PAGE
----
Secretary of State Powell said he expects to return to the Middle East "in the not-too-distant future," after failing to win a cease-fire during last week's mission. Interviewed on NBC's "Meet the Press," Powell expressed satisfaction that Israel's military withdrawal from the West Bank "seems to be well under way." He described the humanitarian situation in Jenin, scene of the heaviest fighting, as "very troubling" and said the US was sending tents, water-purifying equipment, and other aid to displaced Palestinian families. (Stories, pages 1, 2; opinion, pages 12, 13.)
Organizers plan further rallies in Washington today after weekend protests against US military aid to Israel, the Jewish state's military operation in Palestinian areas, globalization, and other causes drew tens of thousands of people Saturday. In contrast to previous antiglobalization demonstrations in other cities, police reported no violence or arrests as marchers (above) chanted and brandished signs, flags, and street puppets. Police estimated the crowds at 35,000 to 50,000; organizers claimed as many as 70,000 took part.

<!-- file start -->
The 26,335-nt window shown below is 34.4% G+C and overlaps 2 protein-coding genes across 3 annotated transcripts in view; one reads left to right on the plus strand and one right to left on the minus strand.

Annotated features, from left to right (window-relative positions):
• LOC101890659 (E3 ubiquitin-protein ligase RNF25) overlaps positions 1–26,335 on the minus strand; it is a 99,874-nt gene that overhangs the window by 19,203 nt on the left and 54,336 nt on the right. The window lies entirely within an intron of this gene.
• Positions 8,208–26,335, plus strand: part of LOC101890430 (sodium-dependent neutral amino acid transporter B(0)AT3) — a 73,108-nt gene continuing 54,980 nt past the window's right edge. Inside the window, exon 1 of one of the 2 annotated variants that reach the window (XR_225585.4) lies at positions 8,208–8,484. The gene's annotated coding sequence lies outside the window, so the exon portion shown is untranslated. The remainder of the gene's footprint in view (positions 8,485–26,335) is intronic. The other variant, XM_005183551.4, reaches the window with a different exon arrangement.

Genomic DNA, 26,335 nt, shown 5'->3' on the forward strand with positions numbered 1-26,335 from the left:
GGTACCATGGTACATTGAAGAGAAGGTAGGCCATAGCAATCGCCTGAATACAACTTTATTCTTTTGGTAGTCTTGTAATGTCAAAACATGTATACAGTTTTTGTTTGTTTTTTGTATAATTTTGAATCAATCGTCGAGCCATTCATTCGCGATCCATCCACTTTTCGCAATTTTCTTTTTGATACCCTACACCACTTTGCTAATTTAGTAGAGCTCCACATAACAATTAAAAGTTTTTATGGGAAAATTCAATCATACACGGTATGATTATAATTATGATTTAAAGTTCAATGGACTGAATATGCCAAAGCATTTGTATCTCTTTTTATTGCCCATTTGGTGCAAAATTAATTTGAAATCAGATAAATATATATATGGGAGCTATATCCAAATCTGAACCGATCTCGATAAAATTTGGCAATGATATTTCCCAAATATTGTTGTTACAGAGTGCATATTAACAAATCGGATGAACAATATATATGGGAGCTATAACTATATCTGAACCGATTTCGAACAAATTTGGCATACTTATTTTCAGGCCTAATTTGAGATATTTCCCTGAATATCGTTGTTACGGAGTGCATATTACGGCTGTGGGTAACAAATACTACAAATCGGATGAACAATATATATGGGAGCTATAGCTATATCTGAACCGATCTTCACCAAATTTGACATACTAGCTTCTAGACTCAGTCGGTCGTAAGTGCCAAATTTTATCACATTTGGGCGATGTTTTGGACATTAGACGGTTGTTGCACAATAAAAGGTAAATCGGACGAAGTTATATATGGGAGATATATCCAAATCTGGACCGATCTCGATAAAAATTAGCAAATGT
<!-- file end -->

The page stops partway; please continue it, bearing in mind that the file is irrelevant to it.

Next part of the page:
At a meeting targeted for protests, finance chiefs from the Group of Seven wealthy nations agreed to improve cooperation against groups that fund terrorism. They also proposed changes to loans for emerging nations that would head off the type of debt crisis now facing Argentina. The International Monetary Fund and World Bank also held their semi-annual sessions over the weekend in Washington, with Argentina a major topic of discussion.
Investigators of last week's Amtrak derailment in northern Florida were looking into whether a heavy coal train may have damaged the tracks. The lead engineer on the Amtrak Auto Train told the National Transportation Safety Board he braked after seeing misaligned track, but no problems were reported by a coal train that previously had traveled the same area. Four people died in the accident.
Prosecutors were reviewing whether there is enough evidence to charge actor Robert Blake in the death of his wife, Bonny Lee Bakley. Blake, best known for the 1970s TV series "Baretta," was arrested Thursday along with a bodyguard. Bakley was found shot after dining with Blake at a California restaurant last May.
Quarterback David Carr of Fresno State was the No. 1 pick in the first round of the National Football League draft Saturday. Carr went to the expansion Houston Texans. With the second pick, the Carolina Panthers chose defensive end Julius Peppers from the Univeristy of North Carolina.